By Investors Hub
European stocks are turning in a lackluster performance on Thursday as investors digest a slew of earnings reports and ponder the minutes from the U.S. Federal Reserve’s September meeting.
The dollar has hit a one-week high and the British pound held stable after reports suggested that Prime Minister Theresa May was open to discussing a longer transition period within the EU.
On a light day on the economic front, data from the Office for National Statistics showed U.K. retail sales dropped more than expected on lower food store sales in September.
Retail sales including auto fuel fell 0.8 percent month-on-month in September, due mainly to a 1.5 percent slump in sales by food stores. Economists had forecast sales to decrease 0.4 percent after rising 0.4 percent in August.
On a yearly basis, overall retail sales volume growth slowed to 3 percent in September from 3.4 percent in August.
While the French CAC 40 Index is up by 0.4 percent, the U.K.?s FTSE 100 Index and the German DAX Index are both lingering near the unchanged line.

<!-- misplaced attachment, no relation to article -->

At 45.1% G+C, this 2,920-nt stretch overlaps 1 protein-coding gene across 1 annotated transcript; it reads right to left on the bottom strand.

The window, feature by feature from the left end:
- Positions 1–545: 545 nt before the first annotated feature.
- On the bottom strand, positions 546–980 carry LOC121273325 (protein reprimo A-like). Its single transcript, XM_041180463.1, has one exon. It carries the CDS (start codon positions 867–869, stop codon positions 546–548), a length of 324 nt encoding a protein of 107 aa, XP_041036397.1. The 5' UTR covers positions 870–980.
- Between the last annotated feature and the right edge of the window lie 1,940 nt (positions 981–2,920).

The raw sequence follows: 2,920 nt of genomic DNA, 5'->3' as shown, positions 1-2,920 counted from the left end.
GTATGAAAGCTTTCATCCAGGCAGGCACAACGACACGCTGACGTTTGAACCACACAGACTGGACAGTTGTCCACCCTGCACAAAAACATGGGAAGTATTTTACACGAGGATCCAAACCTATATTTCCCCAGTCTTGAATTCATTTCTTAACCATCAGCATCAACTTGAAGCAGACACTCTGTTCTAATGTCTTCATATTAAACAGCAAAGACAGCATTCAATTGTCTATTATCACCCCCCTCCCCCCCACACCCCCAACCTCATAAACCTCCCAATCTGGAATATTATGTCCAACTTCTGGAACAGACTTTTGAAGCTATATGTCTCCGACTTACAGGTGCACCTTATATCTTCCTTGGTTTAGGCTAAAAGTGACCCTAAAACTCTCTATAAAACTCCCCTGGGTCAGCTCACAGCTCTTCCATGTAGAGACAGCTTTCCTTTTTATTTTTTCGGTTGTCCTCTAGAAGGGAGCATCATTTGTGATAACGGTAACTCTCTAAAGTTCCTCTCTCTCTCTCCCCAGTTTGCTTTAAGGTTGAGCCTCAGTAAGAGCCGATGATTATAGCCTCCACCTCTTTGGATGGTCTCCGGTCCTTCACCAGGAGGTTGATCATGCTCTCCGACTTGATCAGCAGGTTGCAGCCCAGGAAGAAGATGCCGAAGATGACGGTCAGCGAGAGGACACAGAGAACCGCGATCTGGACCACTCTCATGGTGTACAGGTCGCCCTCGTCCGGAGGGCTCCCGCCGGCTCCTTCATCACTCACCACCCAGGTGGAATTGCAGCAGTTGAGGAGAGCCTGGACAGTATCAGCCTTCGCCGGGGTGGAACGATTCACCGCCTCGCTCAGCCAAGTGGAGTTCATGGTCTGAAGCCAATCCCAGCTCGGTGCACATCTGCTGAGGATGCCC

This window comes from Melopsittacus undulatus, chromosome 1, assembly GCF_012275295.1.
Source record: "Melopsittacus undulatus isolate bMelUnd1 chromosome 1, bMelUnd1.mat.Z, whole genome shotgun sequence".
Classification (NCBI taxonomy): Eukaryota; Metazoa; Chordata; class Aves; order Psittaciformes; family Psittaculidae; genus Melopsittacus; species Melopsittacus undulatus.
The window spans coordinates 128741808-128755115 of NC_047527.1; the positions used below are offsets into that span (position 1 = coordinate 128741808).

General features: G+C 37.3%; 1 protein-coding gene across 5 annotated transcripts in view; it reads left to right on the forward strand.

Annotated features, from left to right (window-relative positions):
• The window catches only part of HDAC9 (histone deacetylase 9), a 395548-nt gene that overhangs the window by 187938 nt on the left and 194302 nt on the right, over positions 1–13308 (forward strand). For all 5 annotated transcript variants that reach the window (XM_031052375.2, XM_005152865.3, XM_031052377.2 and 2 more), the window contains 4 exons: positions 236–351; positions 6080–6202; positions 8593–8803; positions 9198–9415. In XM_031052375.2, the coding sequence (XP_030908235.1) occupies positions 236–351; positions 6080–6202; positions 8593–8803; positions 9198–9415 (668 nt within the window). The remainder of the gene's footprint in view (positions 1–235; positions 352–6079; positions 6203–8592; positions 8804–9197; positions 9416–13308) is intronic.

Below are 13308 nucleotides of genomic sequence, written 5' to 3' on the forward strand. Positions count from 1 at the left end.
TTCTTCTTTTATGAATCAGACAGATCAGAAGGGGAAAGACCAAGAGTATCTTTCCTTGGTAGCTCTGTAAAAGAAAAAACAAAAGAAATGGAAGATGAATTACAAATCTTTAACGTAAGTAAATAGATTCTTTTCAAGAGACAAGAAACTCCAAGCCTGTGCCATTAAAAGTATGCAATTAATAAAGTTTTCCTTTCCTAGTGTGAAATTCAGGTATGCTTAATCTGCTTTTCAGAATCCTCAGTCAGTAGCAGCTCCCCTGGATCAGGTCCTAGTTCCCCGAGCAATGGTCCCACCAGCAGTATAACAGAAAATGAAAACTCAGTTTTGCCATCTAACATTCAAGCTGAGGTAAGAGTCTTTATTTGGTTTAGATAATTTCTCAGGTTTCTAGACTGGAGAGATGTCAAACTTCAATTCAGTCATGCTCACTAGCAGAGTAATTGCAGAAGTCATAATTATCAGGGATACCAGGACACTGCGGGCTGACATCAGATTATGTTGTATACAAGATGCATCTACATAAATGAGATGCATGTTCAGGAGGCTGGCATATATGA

Consumer goods giant Unilever has moved lower in Amsterdam after its third quarter turnover declined 4.8 percent from last year, hit by adverse currency effects.
HeidelbergCement has also plunged in Frankfurt after cutting its full-year outlook. Software giant SAP has also declined despite the company raising its guidance for revenues and profits this year.
On the other hand, shares of Ericsson have jumped after the telecom equipment giant reported net income for the third-quarter of 2.7 billion Swedish kronor compared to a loss of 3.5 billion kronor last year.
Novartis has also advanced after the pharmaceutical firm announced an agreement and plan of merger with Endocyte, a U.S.-based biopharmaceutical company.
Domino’s Pizza Group has soared in London as the pizza chain announced a new 25 million pounds share buyback plan.
Carrefour shares have also jumped after the supermarket reported 2.7 percent growth in sales for the three months ended September 30th, after stripping out currency effects.
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